By John M. Castellano
In Michigan v. Bryant, the Supreme Court significantly expanded the admissibility at trial of hearsay statements made in response to initial police inquiries at or near the scene of a crime. In this Emerging Issues Analysis, John M. Castellano, a 27-year-veteran of criminal practice, describes the legal and practical impact of the decision and addresses how best to approach the questions left open by Bryant.
“In Michigan v. Bryant, __ U.S. __, 131 S. Ct. 1143, 179 L. Ed. 2d 93 (2011), the Supreme Court expanded the admissibility at trial of statements made in response to initial police inquiries, concomitantly narrowing the scope of the Confrontation Clause,” writes John M. Castellano. “Under the Court's ruling, statements made at or near the scene of a crime will be admissible so long as an objective observer in the position of the police or the declarant would conclude that the offender still poses an immediate threat or that a medical emergency exists. And the Court's broad interpretation of what constitutes an on-going emergency allows for the admission of statements even when made after the crime has ended, the victim has moved locations, and the offender has long since fled.”
(Lexis.com subscribers can access the Lexis enhanced version of the Supreme Court’s decision with summary, headnotes, and Shepard’s, Michigan v. Bryant, __ U.S. __, 131 S. Ct. 1143, 179 L. Ed. 2d 93 (2011). Non subscribers can access the free unenhanced version of the opinion available from lexisONE Free Case law, Michigan v. Bryant, __ U.S. __, 131 S. Ct. 1143, 179 L. Ed. 2d 93 (2011).)
“Moreover, in arriving at this conclusion, the Court made several significant new modifications and additions to its Confrontation Clause analysis,” argues the author. “Rather than adopting a single definition of what constitutes a testimonial statement, or even a single definition for purposes of initial police inquiries, the Court chose a multi-factor approach, examining the nature of the emergency, the formality of the encounter, and the probable intent of the parties judged by an objective observer in the parties' positions. The new test renders Confrontation Clause analysis highly fact-dependent, thereby limiting the ability of litigants and lower courts to predict outcomes from prior precedent reliably.”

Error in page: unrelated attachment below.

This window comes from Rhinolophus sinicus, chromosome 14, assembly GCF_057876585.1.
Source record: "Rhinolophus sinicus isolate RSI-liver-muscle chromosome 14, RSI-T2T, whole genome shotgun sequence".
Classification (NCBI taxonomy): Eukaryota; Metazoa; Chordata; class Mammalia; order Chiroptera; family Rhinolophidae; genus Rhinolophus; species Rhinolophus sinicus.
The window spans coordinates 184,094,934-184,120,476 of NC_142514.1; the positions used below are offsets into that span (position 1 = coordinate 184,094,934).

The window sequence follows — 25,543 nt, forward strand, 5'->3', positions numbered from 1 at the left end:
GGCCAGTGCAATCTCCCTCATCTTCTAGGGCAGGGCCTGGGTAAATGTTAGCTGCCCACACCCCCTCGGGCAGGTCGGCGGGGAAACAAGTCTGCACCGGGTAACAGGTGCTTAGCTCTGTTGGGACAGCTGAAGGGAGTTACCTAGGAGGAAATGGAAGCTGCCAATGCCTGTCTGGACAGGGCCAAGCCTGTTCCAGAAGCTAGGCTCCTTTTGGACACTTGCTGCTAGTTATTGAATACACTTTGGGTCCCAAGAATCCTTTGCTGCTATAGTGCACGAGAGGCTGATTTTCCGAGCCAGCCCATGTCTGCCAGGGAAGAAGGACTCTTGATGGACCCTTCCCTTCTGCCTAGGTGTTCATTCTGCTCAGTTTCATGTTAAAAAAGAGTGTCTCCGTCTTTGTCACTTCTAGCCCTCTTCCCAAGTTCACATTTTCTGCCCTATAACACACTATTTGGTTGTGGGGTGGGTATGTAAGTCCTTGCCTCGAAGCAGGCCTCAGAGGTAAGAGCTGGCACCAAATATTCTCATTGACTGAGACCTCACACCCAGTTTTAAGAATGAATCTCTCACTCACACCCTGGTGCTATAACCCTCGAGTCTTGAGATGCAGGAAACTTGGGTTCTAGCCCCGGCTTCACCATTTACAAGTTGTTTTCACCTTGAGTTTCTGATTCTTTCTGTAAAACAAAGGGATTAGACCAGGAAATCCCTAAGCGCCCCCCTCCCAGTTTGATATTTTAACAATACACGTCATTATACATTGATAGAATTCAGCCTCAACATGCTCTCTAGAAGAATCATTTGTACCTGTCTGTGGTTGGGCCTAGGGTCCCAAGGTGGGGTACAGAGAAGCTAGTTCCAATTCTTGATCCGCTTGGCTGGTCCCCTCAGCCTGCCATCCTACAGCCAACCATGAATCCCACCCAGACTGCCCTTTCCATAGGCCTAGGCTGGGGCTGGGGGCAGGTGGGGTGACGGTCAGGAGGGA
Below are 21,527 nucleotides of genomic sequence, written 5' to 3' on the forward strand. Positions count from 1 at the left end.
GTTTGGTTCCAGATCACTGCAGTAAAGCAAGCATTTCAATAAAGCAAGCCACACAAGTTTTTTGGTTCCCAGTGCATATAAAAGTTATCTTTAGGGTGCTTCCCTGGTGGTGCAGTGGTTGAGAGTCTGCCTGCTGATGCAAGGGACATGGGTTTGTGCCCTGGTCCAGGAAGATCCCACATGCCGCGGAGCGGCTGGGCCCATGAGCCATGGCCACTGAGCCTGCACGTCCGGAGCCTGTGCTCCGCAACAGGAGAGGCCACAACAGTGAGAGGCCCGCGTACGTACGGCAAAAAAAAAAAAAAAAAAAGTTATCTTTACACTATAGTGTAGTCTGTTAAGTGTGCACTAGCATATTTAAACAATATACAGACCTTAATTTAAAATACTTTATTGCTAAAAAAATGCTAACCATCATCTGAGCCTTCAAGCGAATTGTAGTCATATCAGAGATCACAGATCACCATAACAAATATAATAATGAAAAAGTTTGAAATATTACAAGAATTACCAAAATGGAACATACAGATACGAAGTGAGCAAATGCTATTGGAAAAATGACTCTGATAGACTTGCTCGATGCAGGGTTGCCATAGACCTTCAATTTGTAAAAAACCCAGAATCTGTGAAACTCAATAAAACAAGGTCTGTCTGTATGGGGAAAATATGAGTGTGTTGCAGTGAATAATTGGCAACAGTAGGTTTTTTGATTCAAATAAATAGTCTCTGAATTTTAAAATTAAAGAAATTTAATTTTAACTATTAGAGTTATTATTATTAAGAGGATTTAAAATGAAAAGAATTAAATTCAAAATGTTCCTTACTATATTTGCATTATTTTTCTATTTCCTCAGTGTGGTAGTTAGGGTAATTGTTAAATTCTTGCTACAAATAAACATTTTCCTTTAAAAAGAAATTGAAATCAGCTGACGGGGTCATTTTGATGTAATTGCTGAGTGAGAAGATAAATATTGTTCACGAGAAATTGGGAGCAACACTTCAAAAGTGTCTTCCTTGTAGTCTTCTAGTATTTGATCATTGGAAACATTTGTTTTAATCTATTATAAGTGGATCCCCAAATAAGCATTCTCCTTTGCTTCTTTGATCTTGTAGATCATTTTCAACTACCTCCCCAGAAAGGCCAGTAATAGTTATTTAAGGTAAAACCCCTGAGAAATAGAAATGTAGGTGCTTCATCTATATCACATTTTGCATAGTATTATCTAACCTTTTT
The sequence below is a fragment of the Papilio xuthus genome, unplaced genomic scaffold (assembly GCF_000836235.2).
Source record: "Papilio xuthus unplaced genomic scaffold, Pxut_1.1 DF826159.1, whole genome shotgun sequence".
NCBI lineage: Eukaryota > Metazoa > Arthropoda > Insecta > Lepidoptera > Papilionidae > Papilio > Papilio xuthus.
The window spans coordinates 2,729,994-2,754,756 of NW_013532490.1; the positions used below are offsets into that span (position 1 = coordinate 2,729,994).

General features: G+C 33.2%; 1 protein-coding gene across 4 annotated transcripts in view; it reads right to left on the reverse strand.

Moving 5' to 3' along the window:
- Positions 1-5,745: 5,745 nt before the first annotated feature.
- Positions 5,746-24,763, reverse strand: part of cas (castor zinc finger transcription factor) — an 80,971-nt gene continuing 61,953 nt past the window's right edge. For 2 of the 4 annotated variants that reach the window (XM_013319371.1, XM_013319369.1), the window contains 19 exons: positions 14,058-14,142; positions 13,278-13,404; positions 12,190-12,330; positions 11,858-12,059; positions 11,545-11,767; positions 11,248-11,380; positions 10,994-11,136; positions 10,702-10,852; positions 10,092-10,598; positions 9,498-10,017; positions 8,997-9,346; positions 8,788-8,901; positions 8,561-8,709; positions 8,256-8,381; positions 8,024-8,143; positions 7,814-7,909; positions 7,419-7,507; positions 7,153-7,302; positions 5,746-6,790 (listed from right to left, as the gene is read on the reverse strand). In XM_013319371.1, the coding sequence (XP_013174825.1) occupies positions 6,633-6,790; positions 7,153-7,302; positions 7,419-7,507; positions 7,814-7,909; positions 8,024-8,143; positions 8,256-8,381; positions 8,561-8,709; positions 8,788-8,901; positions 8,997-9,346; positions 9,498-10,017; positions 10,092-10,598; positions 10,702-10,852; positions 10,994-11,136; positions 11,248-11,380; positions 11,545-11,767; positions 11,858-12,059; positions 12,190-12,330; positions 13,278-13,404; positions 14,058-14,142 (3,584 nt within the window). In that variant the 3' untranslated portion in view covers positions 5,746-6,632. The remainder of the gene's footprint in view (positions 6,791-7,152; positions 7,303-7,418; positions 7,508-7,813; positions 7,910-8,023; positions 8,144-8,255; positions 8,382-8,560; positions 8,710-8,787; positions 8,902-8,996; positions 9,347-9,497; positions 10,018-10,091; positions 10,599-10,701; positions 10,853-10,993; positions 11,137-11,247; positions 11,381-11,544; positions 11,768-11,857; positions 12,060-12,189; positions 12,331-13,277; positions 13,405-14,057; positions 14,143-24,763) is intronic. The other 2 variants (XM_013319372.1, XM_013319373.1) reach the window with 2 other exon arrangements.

“In addition, perhaps to counteract the effect of its multi-factor analysis, the Court reintroduced into the Confrontation Clause equation a discussion of the reliability of certain types of statements under traditional hearsay categories, suggesting that some hearsay exceptions may routinely produce non-testimonial statements,” Castellano points out. “This mode of analysis constitutes a significant retrenchment in modern Confrontation Clause jurisprudence, as the Court seemed to have specifically rejected this mode of analysis in Crawford v. Washington, 541 U.S. 36 (2004). How far the Court is willing to take either its multi-factor test or its reliance on traditional hearsay categories are highly significant questions still left open by the Bryant decision.” These issues, along with practical ways to approach Confrontation Clause claims after Bryant, are discussed in detail in this article.
(Lexis.com subscribers can access the Lexis enhanced version of the Supreme Court’s decision with summary, headnotes, and Shepard’s, Crawford v. Washington, 541 U.S. 36 (2004). Non subscribers can access the free unenhanced version of the opinion available from lexisONE Free Case law, Crawford v. Washington, 541 U.S. 36 (2004).)
Lexis.com subscribers can access the complete commentary, Castellano on Michigan v. Bryant: Expanded Admissibility of Hearsay Statements. Additional fees may be incurred. (approx. 6 pages)
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For a further discussion of Confrontation Clause limitations on hearsay, including statements made for an emergency purpose, lexis.com subscribers can utilize these Matthew Bender resources:
• The Sixth Amendment's Confrontation Clause: The Evolving Crawford Doctrine, 3-14A Criminal Constitutional Law § 14A.03;
• Trial Strategy and Tactics: Objections, 1-1A Criminal Defense Techniques § 1A.11;
• Identification Evidence: Evidentiary Principles, 1-2 Criminal Defense Techniques § 2.06;
• Prior Recorded Testimony, 1A-24 Criminal Defense Techniques § 24.02;
• State's Evidence of Guilt, 2-50 Criminal Defense Techniques § 50.09;
• Hearsay Rule, 4-801 Federal Rules of Evidence Manual 801.02.
Lexis.com subscribers can access the following Supreme Court Briefs: Supreme Court Briefs filed in Michigan v. Bryant; Supreme Court Briefs filed in Crawford v. Washington.
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John M. Castellano is Deputy Executive for the Legal Affairs Division in the District Attorney's Office in Queens, New York, where he has been in charge of the Appeals Bureau for more than 14 years. In that capacity, he has supervised thousands of criminal cases prosecuted at every level of state and federal court. He has personally briefed, edited, or argued over 50 cases in the New York Court of Appeals and has argued before the Supreme Court of the United States. The New York State District Attorney's Association named him Appellate Prosecutor of the Year in 2005. He has also written for the treatise Criminal Law Advocacy, published by LexisNexis, and is General Editor of the Practice Insights for the New York Penal Law and Criminal Procedure Law published by LexisNexis. Mr. Castellano is a frequent lecturer for the New York Prosecutors Training Institute and the New York State Bar Association.
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